This usually means your cigars are infested with the tobacco beetle, or Lasioderma serricorne, a widely distributed pest that attacks dried tobacco. Additional signs are dust in the mouth upon drawing on the cigar or brown dust sprinkled in the cigar box’s floor.
Although today it is common practice among manufacturers and retailers to fumigate the cigars, it’s not impossible for an outbreak to occur and unfortunately, it could happen to you.
What should you do? First, don’t panic. If you find one affected cigar in a box, please be aware that one infested cigar can lead to others, but only if enough time passes for an adult beetle to lay eggs on the other cigars.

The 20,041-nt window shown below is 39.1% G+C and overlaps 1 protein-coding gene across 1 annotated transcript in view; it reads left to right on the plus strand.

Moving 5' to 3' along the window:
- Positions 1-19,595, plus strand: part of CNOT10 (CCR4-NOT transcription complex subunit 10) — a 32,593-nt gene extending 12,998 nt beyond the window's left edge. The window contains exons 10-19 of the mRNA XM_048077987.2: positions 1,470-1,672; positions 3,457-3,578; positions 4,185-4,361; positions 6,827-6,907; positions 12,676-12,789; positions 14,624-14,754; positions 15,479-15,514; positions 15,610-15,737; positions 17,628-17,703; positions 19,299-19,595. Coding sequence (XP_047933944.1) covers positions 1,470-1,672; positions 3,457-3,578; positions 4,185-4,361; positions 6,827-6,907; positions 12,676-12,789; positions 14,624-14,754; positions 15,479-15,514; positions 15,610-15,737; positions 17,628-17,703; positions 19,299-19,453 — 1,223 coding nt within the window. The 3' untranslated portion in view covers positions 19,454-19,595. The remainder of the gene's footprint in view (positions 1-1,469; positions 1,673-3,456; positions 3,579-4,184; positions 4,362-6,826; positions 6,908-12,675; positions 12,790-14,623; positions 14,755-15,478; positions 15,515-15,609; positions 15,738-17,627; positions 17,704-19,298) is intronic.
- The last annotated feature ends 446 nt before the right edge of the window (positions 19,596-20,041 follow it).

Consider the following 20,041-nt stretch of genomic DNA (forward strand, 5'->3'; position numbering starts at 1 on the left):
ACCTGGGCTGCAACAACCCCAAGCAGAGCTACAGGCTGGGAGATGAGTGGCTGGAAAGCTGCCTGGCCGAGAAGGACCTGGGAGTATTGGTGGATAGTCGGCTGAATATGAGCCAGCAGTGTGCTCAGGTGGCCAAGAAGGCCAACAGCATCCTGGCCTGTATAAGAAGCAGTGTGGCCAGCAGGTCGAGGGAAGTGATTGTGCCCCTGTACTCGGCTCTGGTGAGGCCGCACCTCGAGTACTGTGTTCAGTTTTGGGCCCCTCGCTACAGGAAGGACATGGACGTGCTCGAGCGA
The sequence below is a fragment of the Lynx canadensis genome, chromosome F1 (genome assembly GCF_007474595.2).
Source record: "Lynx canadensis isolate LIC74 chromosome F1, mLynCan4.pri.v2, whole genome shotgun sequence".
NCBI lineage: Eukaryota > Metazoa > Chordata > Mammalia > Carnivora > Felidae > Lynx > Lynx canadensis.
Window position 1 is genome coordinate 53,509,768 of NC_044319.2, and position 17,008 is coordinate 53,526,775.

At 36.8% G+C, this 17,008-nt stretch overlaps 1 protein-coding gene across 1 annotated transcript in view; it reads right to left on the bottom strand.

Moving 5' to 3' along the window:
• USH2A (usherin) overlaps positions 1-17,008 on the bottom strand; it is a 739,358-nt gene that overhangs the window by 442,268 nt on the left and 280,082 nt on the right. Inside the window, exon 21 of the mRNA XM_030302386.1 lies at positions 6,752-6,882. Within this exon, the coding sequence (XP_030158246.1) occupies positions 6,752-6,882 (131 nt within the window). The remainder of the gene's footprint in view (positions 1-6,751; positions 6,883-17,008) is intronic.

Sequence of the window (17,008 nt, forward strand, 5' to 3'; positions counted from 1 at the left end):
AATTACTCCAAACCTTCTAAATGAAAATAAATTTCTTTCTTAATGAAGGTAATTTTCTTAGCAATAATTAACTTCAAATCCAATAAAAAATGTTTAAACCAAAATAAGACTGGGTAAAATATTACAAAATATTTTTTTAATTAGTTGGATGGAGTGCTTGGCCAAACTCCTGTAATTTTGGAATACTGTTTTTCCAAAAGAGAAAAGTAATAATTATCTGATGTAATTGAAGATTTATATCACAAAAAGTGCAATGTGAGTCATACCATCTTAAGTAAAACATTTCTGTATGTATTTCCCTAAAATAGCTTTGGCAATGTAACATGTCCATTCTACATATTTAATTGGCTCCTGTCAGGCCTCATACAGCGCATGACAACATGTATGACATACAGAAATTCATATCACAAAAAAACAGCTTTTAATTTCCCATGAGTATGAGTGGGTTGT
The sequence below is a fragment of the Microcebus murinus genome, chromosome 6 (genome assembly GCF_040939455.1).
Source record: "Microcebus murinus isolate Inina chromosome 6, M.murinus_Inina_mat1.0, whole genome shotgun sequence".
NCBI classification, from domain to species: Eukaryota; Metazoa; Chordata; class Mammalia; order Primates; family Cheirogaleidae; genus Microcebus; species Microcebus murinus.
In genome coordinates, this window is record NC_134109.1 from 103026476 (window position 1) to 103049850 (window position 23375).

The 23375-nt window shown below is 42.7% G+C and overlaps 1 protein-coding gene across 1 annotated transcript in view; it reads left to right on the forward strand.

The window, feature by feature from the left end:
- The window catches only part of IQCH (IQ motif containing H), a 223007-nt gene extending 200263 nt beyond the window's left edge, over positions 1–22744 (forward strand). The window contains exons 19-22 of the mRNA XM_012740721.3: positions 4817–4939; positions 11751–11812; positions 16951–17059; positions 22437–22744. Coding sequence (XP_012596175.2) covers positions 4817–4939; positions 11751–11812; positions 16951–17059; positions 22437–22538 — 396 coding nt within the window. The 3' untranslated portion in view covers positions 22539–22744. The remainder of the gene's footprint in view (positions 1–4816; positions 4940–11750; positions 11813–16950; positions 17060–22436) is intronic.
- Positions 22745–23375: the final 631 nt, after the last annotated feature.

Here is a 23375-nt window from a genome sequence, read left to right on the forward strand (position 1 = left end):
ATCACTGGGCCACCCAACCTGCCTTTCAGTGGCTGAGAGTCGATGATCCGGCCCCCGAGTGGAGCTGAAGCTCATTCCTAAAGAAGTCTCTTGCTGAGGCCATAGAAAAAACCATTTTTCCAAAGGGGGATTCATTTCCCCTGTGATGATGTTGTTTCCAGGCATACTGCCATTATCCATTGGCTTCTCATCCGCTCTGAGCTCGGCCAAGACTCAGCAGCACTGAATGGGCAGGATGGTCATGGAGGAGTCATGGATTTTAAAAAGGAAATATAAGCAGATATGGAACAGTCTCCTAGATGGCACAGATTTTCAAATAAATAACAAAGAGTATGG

Throw away all cigars with holes. All cigars that do not have holes can be put in a plastic bag and put in the freezer for 3 days. After freezing you should thaw the cigars gradually in the refrigerator before placing them at room temperature again.
Finally, make sure you thoroughly clean your humidor with a damp cloth and allow to air dry.